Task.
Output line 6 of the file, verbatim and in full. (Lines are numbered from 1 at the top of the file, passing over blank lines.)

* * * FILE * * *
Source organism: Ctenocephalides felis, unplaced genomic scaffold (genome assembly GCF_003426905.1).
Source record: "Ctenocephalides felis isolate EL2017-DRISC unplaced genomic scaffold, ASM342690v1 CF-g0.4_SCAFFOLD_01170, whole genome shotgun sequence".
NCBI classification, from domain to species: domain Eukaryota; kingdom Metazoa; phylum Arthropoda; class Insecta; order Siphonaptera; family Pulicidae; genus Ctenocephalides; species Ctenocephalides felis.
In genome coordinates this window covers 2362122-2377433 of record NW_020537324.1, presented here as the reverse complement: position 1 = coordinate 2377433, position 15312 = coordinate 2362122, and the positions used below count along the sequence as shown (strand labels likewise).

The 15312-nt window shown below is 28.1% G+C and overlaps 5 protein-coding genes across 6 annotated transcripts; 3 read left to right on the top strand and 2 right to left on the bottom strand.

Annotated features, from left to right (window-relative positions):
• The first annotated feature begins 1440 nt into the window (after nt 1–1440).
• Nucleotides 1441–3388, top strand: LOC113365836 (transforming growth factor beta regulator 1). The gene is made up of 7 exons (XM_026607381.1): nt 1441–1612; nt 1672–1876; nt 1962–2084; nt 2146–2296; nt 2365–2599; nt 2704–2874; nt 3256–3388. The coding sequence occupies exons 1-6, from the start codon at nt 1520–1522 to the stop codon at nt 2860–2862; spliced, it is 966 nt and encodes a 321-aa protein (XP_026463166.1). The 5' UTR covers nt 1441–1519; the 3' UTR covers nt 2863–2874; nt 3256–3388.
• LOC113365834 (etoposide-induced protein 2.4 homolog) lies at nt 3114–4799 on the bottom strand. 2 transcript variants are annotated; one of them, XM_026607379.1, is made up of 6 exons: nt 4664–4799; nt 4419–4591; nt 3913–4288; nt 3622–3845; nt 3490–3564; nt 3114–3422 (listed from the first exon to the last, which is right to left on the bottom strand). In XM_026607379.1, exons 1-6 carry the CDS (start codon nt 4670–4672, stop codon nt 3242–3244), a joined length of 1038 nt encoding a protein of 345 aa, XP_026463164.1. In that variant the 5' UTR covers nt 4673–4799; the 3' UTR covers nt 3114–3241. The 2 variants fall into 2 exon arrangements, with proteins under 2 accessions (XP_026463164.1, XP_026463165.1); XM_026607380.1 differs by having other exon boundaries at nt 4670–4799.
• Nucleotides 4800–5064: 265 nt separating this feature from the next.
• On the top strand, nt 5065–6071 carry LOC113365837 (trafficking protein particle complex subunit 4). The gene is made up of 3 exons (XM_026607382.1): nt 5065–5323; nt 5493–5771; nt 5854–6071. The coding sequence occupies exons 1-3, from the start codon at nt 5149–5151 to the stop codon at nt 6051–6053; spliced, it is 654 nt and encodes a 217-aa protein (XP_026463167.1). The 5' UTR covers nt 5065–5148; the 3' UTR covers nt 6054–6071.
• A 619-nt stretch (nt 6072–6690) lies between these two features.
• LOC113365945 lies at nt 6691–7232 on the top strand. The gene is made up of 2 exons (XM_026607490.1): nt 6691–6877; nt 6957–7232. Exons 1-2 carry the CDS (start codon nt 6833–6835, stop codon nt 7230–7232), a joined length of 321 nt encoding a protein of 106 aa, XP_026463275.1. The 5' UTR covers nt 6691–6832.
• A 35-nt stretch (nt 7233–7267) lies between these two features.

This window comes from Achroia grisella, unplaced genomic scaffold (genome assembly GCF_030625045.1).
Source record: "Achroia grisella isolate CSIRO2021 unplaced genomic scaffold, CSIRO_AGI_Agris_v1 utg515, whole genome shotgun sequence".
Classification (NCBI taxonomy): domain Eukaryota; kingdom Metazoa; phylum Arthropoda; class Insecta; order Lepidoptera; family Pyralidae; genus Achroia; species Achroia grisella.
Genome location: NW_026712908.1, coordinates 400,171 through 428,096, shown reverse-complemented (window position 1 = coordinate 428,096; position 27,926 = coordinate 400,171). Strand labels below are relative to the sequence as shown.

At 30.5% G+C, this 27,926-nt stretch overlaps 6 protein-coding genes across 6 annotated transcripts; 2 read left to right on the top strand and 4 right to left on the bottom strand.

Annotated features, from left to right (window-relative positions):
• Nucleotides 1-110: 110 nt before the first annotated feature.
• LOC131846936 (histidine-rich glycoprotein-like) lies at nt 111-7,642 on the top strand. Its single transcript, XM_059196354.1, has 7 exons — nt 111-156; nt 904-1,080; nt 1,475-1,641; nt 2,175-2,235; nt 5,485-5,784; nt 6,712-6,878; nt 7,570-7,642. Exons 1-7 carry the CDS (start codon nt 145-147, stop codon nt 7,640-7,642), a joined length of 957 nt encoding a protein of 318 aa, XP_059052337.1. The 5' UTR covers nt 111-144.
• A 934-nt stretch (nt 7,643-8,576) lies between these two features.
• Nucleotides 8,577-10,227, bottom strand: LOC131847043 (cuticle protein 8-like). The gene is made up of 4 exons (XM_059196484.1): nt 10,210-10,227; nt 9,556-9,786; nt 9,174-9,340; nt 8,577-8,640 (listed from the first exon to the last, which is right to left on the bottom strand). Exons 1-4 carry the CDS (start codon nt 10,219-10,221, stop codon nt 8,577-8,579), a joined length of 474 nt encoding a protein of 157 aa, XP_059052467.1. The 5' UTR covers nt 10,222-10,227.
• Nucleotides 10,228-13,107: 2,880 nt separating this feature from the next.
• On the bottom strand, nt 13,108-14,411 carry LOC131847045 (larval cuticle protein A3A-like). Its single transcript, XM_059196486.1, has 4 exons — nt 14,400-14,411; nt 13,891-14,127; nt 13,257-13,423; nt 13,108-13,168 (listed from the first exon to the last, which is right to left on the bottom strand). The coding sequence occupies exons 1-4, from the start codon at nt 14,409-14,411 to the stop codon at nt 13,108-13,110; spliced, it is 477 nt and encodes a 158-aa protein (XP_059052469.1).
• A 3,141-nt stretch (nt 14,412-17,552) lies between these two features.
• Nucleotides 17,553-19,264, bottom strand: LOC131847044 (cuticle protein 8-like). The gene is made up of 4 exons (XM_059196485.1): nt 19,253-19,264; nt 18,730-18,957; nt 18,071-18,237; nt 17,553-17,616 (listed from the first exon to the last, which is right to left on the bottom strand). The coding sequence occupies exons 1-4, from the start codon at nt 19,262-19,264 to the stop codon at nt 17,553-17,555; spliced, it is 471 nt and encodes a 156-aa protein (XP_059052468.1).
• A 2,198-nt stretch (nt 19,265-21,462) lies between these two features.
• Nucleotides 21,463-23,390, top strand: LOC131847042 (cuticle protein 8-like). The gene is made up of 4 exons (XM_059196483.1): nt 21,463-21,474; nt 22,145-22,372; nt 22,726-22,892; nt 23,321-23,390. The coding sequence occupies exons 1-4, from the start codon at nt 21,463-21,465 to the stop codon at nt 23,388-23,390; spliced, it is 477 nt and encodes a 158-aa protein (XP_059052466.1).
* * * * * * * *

Annotated features, from left to right (window-relative positions):